Looking for a counselling professional who matches your needs and personal preferences can be a challenging task. As an established Bristol counsellor, I often hear accounts of people who have been put off by the sheer volume of choices and the seeming complexity of the various options. This article will help you find a way out of the complicated ‘maze’ so that you can make the right choice and find a Bristol-based therapist you’ll be happy to work with.
A note before we start: Don’t rush it
Before we launch into exploring the various options, I have one suggestion for you: take your time. Unless you are in a state of crisis and need help immediately, I would encourage you to properly consider the different choices and weigh their pros and cons, rather than impatiently rushing into a decision. Your choice will have an impact on your mind, emotions, and mental wellbeing, and ultimately will decide whether your counselling sessions are beneficial or not. Regard this first step as the beginning of your healing process rather than just an annoying necessity you have to go through.
Comparing free & paid counselling
The first question is whether your financial situation allows you to pay for counselling or not. Below are the pros and cons of the two options:
Free counselling – the pros
Even though the government severely cut the funding for the mental health services in the UK, it is still possible to get free support either on the NHS or through one of your local mental health charities. The obvious benefit of this choice is that it won’t cost you a penny (aside from the travel cost associated with getting to your appointments). The other positive is that if you choose to participate in group sessions, you might meet new people and feel less isolated.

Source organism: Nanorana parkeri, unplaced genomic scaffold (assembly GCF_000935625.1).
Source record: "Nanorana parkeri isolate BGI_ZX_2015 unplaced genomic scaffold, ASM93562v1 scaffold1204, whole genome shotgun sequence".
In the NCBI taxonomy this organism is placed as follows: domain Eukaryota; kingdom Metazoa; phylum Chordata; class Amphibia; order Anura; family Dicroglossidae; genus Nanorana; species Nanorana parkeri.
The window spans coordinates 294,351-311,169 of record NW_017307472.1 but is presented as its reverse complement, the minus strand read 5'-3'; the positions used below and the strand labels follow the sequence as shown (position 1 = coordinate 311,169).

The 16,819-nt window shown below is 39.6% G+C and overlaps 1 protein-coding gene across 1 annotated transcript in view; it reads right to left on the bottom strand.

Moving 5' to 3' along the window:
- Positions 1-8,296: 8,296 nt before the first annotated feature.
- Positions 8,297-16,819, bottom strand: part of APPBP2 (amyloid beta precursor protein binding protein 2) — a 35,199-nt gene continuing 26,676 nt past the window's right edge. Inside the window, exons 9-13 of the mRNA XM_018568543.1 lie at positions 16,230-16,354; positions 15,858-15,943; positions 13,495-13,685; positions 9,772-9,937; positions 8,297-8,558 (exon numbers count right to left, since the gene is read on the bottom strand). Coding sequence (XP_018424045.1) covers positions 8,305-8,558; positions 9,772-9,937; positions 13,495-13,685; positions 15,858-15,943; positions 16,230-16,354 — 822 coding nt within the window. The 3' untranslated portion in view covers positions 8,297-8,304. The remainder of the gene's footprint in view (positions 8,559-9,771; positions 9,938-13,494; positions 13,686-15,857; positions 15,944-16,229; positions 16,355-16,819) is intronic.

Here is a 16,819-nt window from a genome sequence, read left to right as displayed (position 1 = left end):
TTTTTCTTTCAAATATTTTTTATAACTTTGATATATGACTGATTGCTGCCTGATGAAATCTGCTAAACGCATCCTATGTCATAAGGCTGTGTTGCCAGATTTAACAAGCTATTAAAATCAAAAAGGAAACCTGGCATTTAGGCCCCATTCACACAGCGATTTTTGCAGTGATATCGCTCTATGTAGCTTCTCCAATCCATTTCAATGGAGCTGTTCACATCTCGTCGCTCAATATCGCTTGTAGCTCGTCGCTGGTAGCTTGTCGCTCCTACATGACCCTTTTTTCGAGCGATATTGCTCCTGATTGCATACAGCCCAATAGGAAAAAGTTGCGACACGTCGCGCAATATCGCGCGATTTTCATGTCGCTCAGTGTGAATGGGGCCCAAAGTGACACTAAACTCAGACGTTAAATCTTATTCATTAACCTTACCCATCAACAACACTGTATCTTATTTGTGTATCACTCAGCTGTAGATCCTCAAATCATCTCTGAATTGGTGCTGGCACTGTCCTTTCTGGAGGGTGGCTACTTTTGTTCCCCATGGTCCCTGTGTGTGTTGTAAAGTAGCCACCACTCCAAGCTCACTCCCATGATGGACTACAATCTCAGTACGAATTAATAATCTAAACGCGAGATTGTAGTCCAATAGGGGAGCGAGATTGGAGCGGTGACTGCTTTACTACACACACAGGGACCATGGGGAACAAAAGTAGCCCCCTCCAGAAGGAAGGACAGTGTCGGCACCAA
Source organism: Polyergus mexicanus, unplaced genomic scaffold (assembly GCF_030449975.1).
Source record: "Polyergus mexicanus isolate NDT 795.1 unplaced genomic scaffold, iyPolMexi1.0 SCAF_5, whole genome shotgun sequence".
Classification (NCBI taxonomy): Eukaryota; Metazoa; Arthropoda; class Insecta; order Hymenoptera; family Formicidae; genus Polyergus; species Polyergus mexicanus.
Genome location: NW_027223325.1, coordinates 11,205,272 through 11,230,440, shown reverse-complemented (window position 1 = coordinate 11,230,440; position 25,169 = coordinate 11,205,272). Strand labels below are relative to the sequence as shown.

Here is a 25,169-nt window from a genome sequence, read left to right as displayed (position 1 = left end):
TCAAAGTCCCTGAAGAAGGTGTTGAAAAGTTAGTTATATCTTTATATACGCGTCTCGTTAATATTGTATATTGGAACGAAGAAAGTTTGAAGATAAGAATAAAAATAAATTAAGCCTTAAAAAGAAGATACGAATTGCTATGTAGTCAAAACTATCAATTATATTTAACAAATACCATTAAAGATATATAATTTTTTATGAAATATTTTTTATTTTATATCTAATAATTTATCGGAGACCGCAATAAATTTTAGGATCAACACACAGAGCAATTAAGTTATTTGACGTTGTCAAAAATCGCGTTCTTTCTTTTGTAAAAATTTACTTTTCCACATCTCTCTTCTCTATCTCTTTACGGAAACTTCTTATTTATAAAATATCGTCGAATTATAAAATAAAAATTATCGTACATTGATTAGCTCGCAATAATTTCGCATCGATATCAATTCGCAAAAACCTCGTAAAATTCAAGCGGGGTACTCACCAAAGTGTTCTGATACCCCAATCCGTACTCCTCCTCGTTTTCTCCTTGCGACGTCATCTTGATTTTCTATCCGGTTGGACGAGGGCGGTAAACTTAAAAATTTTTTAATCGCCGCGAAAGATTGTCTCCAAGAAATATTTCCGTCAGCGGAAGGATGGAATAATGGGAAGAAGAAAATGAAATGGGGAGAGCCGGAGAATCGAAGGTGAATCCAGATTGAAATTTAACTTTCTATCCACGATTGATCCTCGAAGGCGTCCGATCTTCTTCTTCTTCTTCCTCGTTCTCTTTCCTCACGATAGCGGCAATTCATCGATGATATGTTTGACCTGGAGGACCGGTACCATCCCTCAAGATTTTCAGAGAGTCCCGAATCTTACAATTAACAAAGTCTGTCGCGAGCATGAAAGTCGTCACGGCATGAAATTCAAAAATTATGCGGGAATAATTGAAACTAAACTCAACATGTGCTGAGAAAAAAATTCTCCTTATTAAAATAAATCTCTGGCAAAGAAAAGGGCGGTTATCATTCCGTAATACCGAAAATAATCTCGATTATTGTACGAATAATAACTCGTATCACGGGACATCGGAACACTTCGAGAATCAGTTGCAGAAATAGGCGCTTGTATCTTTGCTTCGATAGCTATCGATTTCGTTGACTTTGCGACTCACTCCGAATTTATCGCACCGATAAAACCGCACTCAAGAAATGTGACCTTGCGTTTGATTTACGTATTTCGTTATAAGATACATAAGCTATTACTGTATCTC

Free counselling – the cons
Due to constrained budgets, the free mental health services are time-limited (it is very common to be offered a maximum of six sessions on the NHS, depending on the severity of your presentation) and the waiting lists are long (four to eight weeks is not unusual). Non-HNS mental health charities can sometimes offer more sessions but here the waiting lists are often also long.
Harder to choose a therapist and type of therapy
One considerable problem with free NHS services is that in most cases the client can’t choose which practitioner they want to work with – patients are matched with mental-health professional through the referral system and if your counsellor happens to be an inexperienced trainee or somebody you don’t get on with, you can’t do much about it. Another limitation is that NHS mental health services have a very defined way of working and will use only certain therapies (for example CBT is the ‘treatment of choice’ for depression and anxiety). It is therefore possible that if you find CBT too prescriptive or rigid, the sessions will have a limited benefit for you. Non-NHS counselling charities might then be your choice because they do not rely so heavily on CBT.
The final negative aspect of free counselling points to something I observed during my career in the NHS mental health services. Paradoxically, offering free mental health services (in order to increase access to as many individuals as possible) makes some people less motivated to attend the sessions, because they don’t have to invest anything and therefore have nothing to lose. When people are asked to contribute (even a very small amount), they often feel more motivated to commit to sessions and consequently get more out of counselling.